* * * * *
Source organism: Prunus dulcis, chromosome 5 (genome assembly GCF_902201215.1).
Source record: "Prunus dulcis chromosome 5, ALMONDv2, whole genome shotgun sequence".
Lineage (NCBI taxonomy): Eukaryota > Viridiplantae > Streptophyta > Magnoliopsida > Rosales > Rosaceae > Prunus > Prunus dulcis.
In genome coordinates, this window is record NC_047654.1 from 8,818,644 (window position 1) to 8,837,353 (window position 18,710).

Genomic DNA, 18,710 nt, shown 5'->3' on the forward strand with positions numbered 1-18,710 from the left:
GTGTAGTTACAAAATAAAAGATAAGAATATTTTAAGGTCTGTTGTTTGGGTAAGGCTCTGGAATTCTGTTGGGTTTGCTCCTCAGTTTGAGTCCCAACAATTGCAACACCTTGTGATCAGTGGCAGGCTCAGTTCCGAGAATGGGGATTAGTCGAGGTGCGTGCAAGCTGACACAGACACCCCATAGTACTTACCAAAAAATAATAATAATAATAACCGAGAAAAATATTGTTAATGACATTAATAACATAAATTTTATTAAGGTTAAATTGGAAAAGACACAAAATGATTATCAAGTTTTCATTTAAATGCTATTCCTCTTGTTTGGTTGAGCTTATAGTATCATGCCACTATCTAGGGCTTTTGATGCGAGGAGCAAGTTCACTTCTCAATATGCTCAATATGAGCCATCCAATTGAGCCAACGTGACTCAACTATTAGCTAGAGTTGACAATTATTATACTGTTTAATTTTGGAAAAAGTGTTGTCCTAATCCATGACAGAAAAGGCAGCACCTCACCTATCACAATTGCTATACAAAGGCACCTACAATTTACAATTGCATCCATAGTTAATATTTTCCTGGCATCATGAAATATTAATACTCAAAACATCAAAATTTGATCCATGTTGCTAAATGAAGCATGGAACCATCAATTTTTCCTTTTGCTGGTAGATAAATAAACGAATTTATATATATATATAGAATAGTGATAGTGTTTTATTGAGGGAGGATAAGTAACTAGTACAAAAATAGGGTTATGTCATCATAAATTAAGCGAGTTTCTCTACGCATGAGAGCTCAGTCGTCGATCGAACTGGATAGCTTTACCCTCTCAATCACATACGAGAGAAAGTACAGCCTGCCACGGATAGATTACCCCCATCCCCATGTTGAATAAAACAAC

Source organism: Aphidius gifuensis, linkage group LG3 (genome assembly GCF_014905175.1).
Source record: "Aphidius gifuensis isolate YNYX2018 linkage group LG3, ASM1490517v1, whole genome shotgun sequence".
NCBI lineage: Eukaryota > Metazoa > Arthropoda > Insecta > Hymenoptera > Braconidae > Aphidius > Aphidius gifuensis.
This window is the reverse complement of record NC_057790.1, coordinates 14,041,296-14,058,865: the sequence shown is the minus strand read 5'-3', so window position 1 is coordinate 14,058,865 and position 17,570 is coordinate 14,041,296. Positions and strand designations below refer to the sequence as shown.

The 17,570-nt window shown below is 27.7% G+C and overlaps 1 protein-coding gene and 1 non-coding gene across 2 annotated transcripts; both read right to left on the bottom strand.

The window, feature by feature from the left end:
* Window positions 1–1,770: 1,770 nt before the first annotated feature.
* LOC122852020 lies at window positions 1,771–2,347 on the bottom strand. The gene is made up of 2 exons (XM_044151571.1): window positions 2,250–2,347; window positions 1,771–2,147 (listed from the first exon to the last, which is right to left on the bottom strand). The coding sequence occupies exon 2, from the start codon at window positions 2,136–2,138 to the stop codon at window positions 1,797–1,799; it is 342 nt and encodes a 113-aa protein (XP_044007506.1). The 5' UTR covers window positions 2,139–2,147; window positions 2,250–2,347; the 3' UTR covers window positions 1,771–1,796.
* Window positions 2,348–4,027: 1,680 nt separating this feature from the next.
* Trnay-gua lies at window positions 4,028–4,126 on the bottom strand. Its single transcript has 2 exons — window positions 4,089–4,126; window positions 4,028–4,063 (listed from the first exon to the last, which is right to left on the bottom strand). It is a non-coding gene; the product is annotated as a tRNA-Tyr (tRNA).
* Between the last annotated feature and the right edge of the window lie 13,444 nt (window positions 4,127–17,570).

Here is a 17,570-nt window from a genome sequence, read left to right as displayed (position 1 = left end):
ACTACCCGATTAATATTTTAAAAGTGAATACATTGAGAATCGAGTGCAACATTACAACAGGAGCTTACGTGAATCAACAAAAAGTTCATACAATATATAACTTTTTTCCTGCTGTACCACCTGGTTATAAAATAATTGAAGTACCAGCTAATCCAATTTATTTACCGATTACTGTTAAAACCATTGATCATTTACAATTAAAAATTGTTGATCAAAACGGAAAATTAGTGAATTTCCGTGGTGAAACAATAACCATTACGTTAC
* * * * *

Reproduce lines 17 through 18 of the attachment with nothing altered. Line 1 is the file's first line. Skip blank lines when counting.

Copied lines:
* Between the last annotated feature and the right edge of the window lie 13,444 nt (window positions 4,127–17,570).

Here is a 17,570-nt window from a genome sequence, read left to right as displayed (position 1 = left end):